Treatment for osteoradionecrosis involves antibiotic medication to control infection. Depending on the patient’s condition, a specialist may recommend hyperbaric oxygen therapy (HBO or HBOT), surgically removing the dead bone, or other methods of therapy.
If left untreated, osteoradionecrosis can result in massive destruction of the jaw bone, which may cause the maxillary bone to fail altogether.
Osteomyelitis Bone Infections
Osteomyelitis is a type of bacterial infection that affects the bone and bone marrow of the jaw. It often causes inflammation, which reduces blood supply to the bone. Without proper blood supply, the bone loses integrity and can atrophy over time.
If osteomyelitis is suspected, your specialist may take 3D scans to assess the jaw bone and perform a bone biopsy. The results will confirm the presence of osteomyelitis or other bone-related conditions.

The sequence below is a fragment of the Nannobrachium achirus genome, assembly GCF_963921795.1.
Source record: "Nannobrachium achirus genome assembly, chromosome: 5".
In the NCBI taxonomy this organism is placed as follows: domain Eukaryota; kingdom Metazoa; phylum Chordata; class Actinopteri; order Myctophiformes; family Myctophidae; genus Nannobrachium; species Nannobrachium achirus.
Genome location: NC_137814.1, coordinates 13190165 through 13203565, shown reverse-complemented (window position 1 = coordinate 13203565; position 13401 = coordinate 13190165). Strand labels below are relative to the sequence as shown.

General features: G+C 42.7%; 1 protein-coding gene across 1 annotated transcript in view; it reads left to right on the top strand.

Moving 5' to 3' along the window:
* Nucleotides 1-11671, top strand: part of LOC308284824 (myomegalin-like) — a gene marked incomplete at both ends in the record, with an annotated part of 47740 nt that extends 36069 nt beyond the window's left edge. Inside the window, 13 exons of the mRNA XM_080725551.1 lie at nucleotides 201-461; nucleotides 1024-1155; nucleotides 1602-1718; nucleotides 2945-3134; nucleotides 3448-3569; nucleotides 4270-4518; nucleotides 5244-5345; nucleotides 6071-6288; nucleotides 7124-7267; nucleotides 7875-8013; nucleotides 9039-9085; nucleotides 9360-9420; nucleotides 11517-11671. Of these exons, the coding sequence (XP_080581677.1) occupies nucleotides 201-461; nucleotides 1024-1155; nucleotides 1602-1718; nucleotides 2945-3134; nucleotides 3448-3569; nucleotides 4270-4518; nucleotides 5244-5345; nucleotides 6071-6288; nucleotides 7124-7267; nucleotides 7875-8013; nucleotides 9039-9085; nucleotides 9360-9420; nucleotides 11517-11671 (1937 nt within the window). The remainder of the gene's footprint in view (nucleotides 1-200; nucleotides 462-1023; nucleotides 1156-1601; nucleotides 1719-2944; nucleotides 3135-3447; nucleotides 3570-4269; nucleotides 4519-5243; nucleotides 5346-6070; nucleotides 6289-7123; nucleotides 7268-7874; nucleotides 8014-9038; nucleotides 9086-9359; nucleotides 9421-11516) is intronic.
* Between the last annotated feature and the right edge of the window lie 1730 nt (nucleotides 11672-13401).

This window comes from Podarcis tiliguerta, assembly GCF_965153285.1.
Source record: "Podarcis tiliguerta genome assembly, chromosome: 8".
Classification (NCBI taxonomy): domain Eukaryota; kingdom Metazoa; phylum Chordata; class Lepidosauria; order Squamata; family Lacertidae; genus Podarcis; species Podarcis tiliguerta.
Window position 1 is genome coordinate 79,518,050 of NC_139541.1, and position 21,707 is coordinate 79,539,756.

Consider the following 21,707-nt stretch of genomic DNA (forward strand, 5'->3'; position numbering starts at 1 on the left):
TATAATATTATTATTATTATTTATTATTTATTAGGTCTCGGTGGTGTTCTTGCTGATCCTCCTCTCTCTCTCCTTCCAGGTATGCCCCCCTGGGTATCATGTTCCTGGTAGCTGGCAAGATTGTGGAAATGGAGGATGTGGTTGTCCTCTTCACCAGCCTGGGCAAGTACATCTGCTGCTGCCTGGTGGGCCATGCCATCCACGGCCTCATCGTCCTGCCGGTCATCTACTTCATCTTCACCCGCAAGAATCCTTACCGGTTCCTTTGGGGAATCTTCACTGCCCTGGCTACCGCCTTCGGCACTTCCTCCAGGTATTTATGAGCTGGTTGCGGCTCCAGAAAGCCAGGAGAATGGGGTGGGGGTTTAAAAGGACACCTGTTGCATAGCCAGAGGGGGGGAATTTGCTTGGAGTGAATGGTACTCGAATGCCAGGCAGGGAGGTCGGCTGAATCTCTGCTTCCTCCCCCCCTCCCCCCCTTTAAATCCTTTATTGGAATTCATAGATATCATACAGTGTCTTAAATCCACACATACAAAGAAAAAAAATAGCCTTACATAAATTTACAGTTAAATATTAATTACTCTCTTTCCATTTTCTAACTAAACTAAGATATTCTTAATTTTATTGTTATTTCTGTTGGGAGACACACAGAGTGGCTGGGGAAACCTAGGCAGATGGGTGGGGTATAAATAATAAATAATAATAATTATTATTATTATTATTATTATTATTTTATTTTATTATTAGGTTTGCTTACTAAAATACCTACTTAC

Treatment for osteomyelitis often includes antibiotics and removal of the affected bone, performed by an oral surgery specialist. Your oral surgeon can then place a bone graft in the area where bone was removed to allow new, healthy bone to grow in its place.
Los Angeles’ Experts in Bone-Related Conditions
Dr. Jay Lee and Dr. Steven Kupferman are specially trained to identify, diagnose, and manage osteonecrosis and bone-related conditions of the maxillofacial region. By working closely with the care team at Cedars-Sinai, Los Angeles Center for Oral & Maxillofacial Surgery helps patients reduce the symptoms of these conditions and maintain proper oral function. By visiting our experts, you are receiving compassionate care from trusted professionals in the Los Angeles area and taking steps to improve your health and quality of life.
Our practice is here for you, and we understand the delicate nature of these conditions. To see how we can help or to schedule an appointment with our oral surgeons, please contact our office in Los Angeles, CA, today.